Starting in their childhood, and well into their 20s, Charlotte and Branwell Bronte collaborated on a series of increasingly elaborate tales about an imaginary kingdom, supposedly founded by British heroes on the coast of Africa. A major character was the Byronic figure of Arthur, the Duke of Zamorna. Both Charlotte and Branwell were obsessed with his battles, and innumerable love affairs, his political career, and his passionate, amoral character.
In the first half of the story, Branwell and Zamorna switch places. It is the night before the Duke, thanks to his leadership in a recent war, is to be made King of Angria. Branwell, though baffled, is thrilled to inhabit the imaginary world that he spent so many years creating, while Zamorna is horrified to find himself in the dull, drab, morally rigid world of 1830s Yorkshire.
In Episode Five, Zamorna retreated to the local public house and got soused, while Branwell attended a glittering masquerade ball.
A loud, crashing noise resounded through the room, and the hundreds of masqueraders all stopped in their tracks. It was a gong, tolling the hour of midnight. By the rules of masquerade, all must remove their masks.
Branwell turned to the slim, feminine figure at his side, whose small hand continued to hold his firmly. The lady hesitated; she did not want to reveal her identity, and yet, with the masses all around her uncovering, she would be even more conspicuous if she did not. She guided Branwell into a recess where a large sweep of curtains partially concealed her, and removed her mask. His heart stood still; he recognized the beautiful, delicate pale face, the masses of black hair, the regal forehead, and the look of intelligent, uncoquettish, total devotion. It was his (Zamorna’s) first love.
He whispered, “Mina Laury, is it you?”
“Yes, my Lord, and believe me, I would never have approached in this way, if it wasn’t a matter of the utmost urgency. I have intelligence that what you suspected is true. The person you had doubts about plans to betray you.”
Branwell gazed at her aerial figure, her swanlike neck and exquisitely fragile ankles. He was distracted; and suddenly, she was gone.
Una, Lucien, and a crowd of other laughing strangers were jostling around him. It was time to go — he assumed, home to bed, as he was wholly ignorant of the scandalous habits of the band of young aristocrats who had elected themselves as his boon companions.
An ear-splitting explosion shook the old stone walls of Haworth Parsonage early in the morning, as it did every morning. It was the habit of the parson to discharge his fowling piece diurnally, to keep it from rusting.
Zamorna’s military habits had him on his feet before he knew where he was, or even who he was. The latter question, indeed, was not easily answered, even as he came to his senses.
His head felt as if it had become a trap for some small but vicious woodland creature, which was desperately trying to gnaw its way out somewhere to the north of his right eye. His stomach was luffing sourly. He was back in the same room where he had arrived on being unwillingly spirited out of Glass Town, and he glared angrily at the mirror which appeared to be the instrument of his transportation.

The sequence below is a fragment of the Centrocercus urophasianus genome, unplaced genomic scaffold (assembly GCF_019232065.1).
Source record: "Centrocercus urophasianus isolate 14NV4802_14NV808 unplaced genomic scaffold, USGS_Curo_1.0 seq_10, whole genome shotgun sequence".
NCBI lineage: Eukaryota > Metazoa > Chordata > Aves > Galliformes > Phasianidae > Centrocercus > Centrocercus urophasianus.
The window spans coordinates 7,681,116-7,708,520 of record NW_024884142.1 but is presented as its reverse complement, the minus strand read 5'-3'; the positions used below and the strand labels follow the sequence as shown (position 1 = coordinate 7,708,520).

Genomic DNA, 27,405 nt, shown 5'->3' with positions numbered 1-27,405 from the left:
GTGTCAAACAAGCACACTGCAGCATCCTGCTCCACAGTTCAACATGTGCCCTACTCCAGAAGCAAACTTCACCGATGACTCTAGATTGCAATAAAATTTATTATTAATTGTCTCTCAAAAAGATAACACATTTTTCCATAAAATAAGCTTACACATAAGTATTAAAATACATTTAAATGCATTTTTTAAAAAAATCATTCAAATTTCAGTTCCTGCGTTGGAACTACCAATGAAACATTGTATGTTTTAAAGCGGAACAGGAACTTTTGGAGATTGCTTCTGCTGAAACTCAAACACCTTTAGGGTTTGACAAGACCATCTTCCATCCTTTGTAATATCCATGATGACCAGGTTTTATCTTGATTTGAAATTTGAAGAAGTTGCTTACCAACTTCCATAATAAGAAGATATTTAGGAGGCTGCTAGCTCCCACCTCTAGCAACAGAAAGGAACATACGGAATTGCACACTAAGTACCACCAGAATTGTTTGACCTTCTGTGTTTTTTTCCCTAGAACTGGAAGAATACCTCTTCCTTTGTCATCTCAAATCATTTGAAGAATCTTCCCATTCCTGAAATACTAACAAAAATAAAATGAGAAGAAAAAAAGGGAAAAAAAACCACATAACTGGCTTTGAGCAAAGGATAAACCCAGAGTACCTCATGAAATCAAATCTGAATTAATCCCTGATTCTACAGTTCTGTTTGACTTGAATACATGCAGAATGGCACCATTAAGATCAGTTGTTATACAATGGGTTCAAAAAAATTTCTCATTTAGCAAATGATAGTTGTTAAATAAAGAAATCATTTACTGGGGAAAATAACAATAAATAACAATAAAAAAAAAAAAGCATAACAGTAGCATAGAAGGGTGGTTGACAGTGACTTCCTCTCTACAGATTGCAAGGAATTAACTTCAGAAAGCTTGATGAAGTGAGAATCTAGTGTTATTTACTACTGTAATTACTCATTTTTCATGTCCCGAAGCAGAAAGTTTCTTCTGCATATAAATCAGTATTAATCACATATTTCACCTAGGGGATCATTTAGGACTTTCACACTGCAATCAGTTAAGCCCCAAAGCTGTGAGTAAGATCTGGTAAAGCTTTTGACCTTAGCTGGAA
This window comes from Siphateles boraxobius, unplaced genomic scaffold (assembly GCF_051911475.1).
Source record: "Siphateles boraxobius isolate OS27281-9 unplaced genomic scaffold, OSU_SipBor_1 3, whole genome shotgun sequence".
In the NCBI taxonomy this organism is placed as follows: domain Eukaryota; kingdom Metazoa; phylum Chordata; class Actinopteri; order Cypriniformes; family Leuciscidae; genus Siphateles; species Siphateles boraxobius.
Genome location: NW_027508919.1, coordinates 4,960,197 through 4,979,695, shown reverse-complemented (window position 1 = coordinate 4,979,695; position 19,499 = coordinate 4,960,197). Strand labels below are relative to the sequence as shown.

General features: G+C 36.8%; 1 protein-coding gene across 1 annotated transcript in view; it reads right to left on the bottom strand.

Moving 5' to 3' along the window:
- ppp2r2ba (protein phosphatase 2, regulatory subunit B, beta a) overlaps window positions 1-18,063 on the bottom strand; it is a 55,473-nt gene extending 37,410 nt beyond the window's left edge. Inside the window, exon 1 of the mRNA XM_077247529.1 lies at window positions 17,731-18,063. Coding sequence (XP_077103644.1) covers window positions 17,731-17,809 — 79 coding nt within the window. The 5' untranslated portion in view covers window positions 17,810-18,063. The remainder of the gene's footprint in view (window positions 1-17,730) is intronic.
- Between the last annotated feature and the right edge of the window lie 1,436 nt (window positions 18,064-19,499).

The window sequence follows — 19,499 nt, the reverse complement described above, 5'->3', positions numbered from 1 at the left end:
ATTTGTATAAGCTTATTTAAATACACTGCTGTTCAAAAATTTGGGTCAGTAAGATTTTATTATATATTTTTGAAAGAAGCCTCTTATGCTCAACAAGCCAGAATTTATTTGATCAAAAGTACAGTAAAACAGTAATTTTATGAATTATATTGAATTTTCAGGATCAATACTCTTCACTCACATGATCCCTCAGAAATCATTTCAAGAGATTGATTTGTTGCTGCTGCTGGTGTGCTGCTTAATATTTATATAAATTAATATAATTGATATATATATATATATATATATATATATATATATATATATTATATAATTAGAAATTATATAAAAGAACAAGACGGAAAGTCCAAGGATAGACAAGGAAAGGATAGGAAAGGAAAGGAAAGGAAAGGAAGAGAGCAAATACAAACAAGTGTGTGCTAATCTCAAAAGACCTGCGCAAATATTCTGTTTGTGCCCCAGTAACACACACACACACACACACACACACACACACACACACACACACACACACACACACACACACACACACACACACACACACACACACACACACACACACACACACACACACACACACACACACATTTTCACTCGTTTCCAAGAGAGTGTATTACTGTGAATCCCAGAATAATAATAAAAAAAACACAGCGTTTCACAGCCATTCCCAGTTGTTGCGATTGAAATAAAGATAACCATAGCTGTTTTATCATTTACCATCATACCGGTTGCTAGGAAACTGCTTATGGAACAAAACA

Approaching more nearly, he saw a horrible sight: himself.
His curling chestnut hair had become an appalling ginger. His aquiline nose was now merely a beak. His very stature seemed reduced, and his erstwhile hypnotic eyes were bloodshot and dim — although this was a not-unfamiliar result of a night of debauchery. He reached out his hand — ringless, now, and with the cuticles chewed and ragged — and touched the mirror’s surface. It was cold, hard, unyielding as steel.
There was a soft knock on the door, and Emily, the tallest sister, entered with a tray. She crossed the room and arranged the tea things with free, athletic movements. She had a bluestocking look, with wide-set gray eyes ringed in pale lavender shadows and light brown hair that wisped around her face in curls.
“You have been wild,” she said.
“Merely corning with the locals,” he replied.
“Are you ill?”
She poured out two small glasses of water, and unlocked, again, the dark little cabinet in the corner. This time, she removed a vial, and poured three drops of a tincture into each glass. She handed one to Zamorna, and drank the other.
It was opium.
Zamorna lay back as warmth suffused his veins. All became soft and comfortable, and he began to dream of what he would do when he returned to Glass Town. He would build himself a new palace in Angria — or no, an entirely new capital city, named after himself, with walls and turrets and staircases all around. Or no — he would build it in an Oriental style, with domes and minarets and hanging gardens. And down below would be waterfalls, plunging into vast crystal caverns, and a secret river would flow through the heart of the palace, making it a fortress that would be impossible to lay under siege. The rooms would be scented with cedar and gardenia, and glittering mosaics would portray his victories in battle, with each horse caparisoned in gold, and each spear gleaming with platinum as vast armies marched in endless processions.
Emily was gone, but she had shared with him the milk of Paradise.
Charlotte spent the day in a state of strange anxiety. A thousand questions reared up her mind, and she waited in nervous disbelief as her brother slept from breakfast to dinner to tea. Late in the afternoon, she had just made up her mind to knock on his door, when she heard male laughter coming from his room. She prodded the fire in the grate to a brighter flame, expecting him in the parlor at any moment. Instead, she heard the front door slam shut.
She looked out the window to see the figures of her brother and Luke, the hired hand, as they disappeared into the gloaming.
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